SACRAMENTO - Treasurer John Chiang issued the following statement regarding Governor Jerry Brown’s approval of Assembly Bill 1230, which creates the California Americans with Disabilities Small Business Capital Access Loan Program.
“By providing neighborhood businesses with affordable access to construction loans to widen doorways, build accessible parking, and include wheelchair-friendly restrooms, we are providing disabled Californians with access to the ordinary life that so many of us take for granted,” Chiang said. “While this is a win-win for mom-and-pop businesses and their disabled customers, the big loser is predatory litigation brought under the banner of the Americans with Disabilities Act. Such litigation is nothing more than a shakedown leaving businesses poorer and the disabled no better off.”
“More than 40 percent of the nation’s ADA lawsuits are filed in California, often by predatory litigators looking for statutory penalties rather than remedial relief,” said Assemblymember Jimmy Gomez, who authored AB 1230. “By helping small businesses meet ADA regulations, we protect them from predatory lawsuits, while expanding accessibility for disabled Californians.”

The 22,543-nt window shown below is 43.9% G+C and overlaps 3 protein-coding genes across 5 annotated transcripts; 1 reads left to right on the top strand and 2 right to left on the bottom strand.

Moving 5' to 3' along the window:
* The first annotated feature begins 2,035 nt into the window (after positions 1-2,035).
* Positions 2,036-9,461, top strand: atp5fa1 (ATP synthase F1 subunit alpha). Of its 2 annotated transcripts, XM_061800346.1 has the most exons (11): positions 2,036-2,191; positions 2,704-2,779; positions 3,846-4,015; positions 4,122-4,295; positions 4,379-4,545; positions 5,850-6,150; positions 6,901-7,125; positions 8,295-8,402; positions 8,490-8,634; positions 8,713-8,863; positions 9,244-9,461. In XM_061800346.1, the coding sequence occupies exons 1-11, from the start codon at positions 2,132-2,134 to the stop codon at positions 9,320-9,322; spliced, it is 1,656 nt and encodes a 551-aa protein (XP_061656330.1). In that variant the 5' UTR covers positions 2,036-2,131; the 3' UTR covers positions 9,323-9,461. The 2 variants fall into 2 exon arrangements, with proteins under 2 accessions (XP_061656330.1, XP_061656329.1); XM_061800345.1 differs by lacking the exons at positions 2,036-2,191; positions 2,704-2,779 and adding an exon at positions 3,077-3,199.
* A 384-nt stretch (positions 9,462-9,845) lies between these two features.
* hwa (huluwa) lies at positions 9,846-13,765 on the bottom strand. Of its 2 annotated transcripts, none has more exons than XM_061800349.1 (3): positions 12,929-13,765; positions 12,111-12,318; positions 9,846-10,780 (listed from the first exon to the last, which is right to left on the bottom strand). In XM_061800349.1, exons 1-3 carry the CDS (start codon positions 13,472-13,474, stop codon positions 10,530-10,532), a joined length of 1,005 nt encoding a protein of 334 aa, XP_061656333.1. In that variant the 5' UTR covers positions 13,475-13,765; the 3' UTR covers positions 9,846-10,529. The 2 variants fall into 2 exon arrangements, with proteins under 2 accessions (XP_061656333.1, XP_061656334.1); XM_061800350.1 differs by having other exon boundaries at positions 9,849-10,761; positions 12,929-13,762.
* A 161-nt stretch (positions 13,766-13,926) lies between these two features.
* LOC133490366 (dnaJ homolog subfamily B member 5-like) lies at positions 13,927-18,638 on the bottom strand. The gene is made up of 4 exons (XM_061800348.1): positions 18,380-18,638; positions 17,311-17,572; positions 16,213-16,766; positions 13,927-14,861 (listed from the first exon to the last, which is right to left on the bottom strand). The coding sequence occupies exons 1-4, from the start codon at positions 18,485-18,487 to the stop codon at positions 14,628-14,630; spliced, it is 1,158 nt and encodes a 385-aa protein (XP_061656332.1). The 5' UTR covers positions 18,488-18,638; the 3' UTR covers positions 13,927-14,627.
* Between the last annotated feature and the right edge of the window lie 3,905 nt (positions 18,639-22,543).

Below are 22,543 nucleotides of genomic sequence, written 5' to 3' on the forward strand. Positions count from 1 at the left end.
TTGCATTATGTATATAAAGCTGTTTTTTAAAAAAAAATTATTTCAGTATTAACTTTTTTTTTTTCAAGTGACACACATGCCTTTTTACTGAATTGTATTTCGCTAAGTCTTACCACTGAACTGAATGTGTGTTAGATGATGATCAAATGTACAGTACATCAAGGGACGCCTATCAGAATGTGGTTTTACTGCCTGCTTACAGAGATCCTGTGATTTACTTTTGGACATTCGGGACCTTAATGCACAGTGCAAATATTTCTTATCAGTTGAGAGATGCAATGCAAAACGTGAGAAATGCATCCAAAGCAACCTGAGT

AB 1230, which creates a first-of-its-kind program in the nation, will assist small businesses in qualifying for loans to retrofit existing facilities to comply with the Federal Americans with Disabilities Act (ADA).The program is designed to be self-sustaining with an initial transfer of $10 million from the State’s General Fund to serve as seed money. Low administrative costs will help keep the program fiscally prudent, while annual interest collections and low default rates will make the program self-sustaining in future years.
Treasurer Chiang chairs the California Pollution Control Financing Authority (CPCFA), which administers the well-established California Capital Access Program (CalCAP) to provide lenders with credit enhancements encouraging small business loans that might not otherwise be possible. CPCFA has offered CalCAP since 1994. The program is an important resource for small businesses whose owners want access to capital in California. Through CalCAP, CPCFA deposits a cash premium into an account for each qualifying loan that a lender enrolls in the program, from which lenders can later apply for a claim in the event of default. The measure will take effect January 1, 2016.
Predatory litigation weakens the rights of the disabled community by compelling small businesses to spend more money on legal fees and costs than on improving their establishments to improve accessibility.
AB 1230 is supported by Disability Rights California, the California Small Business Association and the National Federation of Independent Business.
“I want to thank Assemblymember Gomez for his leadership and collaboration in making this important program a reality,” Chiang added. “By providing the means to eliminate barriers for the more than 4.8 million disabled Californians, we are helping turn disability into ability.”
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